Last April I had the good fortune of meeting Heidi Kirkpatrick at Photolucida. I was enchanted by her one of a kind creations and featured her in my column American Connection for Black and White Photography Magazine this past October.
Here’s an excerpt from a chat we had months back.
SUSAN BURNSTINE: What were your beginnings as a photographer and when did you realize it would become your chosen form of expression?
HEIDI KIRKPATRICK: I was a late bloomer to photography. My father in law bought me a “real” camera in 1992. He said he saw something in my “pictures” he liked. After moving to Portland in 1993, I threw myself into photography. I traded one addiction for another. I took every class I could get my hands on, spent copious amounts of time in the darkroom, I found myself. When the first image came up in the tray, I was hooked.
SB: You live and work in Portland? Are you a full-time photographer? Tell me a bit about your life outside fine art photography.
HK: I am a full time photographer, meaning I practice every day. I teach high school black and white photography at The Northwest Academy. I love to walk, whether it is on the beach in the forest or in my neighborhood. I love to cook and garden, also creative outlets. I have an amazing group of strong women to call friends. I am lucky enough to have the greatest husband in the world, if it wasn’t for his love and support I wouldn’t be answering these questions. I also enjoy being active in the incredible photo community we are so fortunate to have in Portland.
SB: How did this body of work come to life? Did the images come first or the process? Was Specimens first? What are the titles for the other approaches for this work? Are there series titles for other bodies of work? Or do all the works fall under one series? Can you explain your technical approach for each body of work, including the materials that were used.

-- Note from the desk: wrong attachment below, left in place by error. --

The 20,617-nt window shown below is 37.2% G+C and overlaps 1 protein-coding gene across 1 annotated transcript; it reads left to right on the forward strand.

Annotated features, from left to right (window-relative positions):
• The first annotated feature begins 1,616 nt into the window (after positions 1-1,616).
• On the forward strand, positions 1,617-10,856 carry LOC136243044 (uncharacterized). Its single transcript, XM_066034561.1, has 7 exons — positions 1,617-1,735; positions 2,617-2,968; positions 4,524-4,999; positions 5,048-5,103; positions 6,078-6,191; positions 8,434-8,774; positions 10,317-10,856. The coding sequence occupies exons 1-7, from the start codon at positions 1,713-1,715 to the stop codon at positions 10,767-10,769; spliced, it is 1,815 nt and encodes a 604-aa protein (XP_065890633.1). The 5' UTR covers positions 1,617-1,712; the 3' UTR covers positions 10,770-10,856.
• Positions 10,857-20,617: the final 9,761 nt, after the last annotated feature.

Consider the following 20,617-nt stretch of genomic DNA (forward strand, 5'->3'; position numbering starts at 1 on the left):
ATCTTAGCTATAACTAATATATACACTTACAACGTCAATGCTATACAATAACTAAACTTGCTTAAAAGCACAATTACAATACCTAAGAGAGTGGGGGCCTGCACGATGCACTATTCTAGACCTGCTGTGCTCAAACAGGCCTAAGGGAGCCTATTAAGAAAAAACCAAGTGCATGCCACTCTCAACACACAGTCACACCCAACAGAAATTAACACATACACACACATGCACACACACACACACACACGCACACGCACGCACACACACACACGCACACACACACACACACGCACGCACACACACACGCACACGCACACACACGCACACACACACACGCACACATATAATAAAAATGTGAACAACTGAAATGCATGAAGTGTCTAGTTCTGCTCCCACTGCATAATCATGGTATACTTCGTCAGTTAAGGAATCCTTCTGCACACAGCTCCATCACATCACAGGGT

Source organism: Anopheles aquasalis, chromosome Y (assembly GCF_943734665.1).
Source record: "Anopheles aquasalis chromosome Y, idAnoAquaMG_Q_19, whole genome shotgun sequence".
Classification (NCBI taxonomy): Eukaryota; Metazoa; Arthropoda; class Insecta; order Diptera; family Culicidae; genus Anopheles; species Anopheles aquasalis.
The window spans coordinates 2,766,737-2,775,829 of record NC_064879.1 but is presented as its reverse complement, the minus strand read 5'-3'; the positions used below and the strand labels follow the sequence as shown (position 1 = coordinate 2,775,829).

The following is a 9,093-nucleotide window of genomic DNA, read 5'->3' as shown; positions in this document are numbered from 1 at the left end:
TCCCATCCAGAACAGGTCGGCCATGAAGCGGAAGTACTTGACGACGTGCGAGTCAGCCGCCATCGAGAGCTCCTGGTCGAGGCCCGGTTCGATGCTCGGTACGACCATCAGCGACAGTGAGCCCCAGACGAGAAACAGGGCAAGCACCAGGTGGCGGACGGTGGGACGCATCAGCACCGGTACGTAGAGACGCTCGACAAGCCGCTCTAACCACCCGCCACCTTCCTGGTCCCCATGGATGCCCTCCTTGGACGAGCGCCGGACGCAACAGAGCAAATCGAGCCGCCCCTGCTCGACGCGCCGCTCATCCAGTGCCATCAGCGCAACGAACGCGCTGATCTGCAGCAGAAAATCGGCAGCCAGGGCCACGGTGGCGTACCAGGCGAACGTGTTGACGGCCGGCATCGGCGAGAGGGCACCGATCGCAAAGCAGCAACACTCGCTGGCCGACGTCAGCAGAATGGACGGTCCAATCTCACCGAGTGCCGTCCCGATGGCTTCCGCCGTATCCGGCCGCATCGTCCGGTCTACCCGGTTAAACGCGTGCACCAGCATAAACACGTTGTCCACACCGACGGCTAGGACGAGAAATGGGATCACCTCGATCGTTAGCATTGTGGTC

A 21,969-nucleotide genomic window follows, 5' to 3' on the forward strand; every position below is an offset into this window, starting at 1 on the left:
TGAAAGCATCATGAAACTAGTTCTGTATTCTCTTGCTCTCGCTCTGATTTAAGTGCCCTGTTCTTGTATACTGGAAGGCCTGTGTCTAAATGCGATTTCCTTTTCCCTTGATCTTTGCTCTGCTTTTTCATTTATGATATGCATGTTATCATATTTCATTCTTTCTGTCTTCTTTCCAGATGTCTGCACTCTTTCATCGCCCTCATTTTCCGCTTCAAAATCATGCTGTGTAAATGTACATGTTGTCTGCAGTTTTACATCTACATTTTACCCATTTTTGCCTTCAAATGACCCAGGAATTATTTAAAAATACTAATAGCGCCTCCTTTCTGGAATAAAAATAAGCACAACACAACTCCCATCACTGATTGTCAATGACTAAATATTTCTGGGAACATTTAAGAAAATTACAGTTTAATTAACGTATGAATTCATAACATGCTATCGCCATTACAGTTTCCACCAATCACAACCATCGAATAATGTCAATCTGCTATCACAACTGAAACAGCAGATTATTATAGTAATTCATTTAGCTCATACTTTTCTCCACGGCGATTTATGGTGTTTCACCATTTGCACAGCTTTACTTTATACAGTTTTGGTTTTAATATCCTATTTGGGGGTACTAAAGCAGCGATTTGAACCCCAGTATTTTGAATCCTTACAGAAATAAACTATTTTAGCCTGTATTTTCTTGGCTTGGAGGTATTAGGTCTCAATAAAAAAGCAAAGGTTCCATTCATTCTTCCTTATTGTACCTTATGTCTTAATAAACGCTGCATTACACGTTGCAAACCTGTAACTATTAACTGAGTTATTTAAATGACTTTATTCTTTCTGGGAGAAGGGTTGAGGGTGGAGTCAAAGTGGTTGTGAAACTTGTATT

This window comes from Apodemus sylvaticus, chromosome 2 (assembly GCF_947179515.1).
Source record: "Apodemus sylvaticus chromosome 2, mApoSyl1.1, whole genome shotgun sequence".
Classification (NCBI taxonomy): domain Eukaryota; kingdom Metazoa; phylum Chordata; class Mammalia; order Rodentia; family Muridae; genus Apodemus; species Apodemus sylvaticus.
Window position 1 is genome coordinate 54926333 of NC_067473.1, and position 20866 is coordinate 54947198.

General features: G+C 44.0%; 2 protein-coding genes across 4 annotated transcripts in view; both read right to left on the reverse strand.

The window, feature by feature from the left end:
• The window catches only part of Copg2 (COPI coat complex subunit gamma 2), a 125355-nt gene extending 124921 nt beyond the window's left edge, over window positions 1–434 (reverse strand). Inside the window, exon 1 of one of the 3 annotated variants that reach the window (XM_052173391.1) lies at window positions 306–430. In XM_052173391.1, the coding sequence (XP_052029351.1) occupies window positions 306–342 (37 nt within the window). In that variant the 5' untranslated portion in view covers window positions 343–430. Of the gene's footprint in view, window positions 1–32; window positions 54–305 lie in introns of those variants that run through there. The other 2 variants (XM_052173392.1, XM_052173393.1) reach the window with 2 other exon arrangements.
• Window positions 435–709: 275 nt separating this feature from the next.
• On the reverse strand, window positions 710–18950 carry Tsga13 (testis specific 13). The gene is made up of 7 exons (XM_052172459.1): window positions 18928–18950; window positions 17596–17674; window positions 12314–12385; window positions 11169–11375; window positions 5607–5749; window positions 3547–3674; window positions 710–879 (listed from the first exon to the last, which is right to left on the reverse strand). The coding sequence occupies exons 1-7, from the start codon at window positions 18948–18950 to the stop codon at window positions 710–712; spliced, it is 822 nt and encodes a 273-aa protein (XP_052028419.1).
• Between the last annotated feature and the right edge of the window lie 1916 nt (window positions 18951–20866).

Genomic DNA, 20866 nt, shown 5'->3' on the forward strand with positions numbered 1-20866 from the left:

HK: The first three dimensional pieces I made with family imagery about 10 years ago, mostly my female relatives. I started printing on film instead of paper, I love working with film for its beautiful transparent qualities. I was placing the film positives on the same types of materials I am using in my work today, copper plates, books, blocks and tins. In 2004 I moved away from the appropriated family imagery and began working with my own photographs. The overall title for this photo object work is “Lost and Found”. There are several series under this title; Souvenirs, women cramped in vintage souvenir boxes, Cigarette Butt, an image of a woman’s butt over a myriad of illustrations ranging from flash cards to cook books to music scores and biology books in souvenir cedar ashtrays, all complete with original glass ashtrays and some with lighters or cigarettes, Plates, reminiscent of 19th century tintypes, on copper and brass plates and Specimens, film positives layered over Gray’s Anatomy pages housed in small metal hinged boxes, referencing cased images of the 1800’s.
SB: Can you discuss the selection of images for this body of work and what they mean to you?
HK: I work with my friends and family for my models. A common thread in my work has been the female figure. Most of the images in this series are anonymous and a lot of times I use only part of the body. Hands, lips, the torso and extremities are recurring images in my work. Hands and lips are major sensory parts of the body. Most of my pain is in my back and hips, therefore images of the torso and lower extremities are commonly used.
SB: Can you explain your technical process and also include details pertaining to the found objects you use to create your art?
HK: I’m not a big techie. I don’t have a lot of fancy equipment. All of my work is done in my studio, from shooting to assembly. I process and print all of my own work. I print on film, just like paper, open tray process in my darkroom. I love things, especially old things. I try to breathe new life into these found objects by turning them into playful pieces of art. I mostly work with metal boxes and plates and wood blocks, but nothing is sacred.
SB: What inspired you to dissect a copy of Gray’s Anatomy and layer it under your images?
HK: I have experienced a lot of physical pain in my life. Dissecting Gray’s Anatomy helps me work through that. The pages find their way under those closest to me. The images clothe, bind and wrap the body.
SB: Do you select the pages of Gray’s Anatomy for each image in a random or intentional fashion?
HK: Honestly, a little of both. The pages are selected after the image has been printed. I sit at my work table and “work my puzzle” until I find what works visually for me.
SB: What are you working on now?
I am currently working on Plates, Specimens and Mah Jongg tiles. I have some new negatives to process; we will see what comes next.
To see more of Heidi’s work pop over to her website.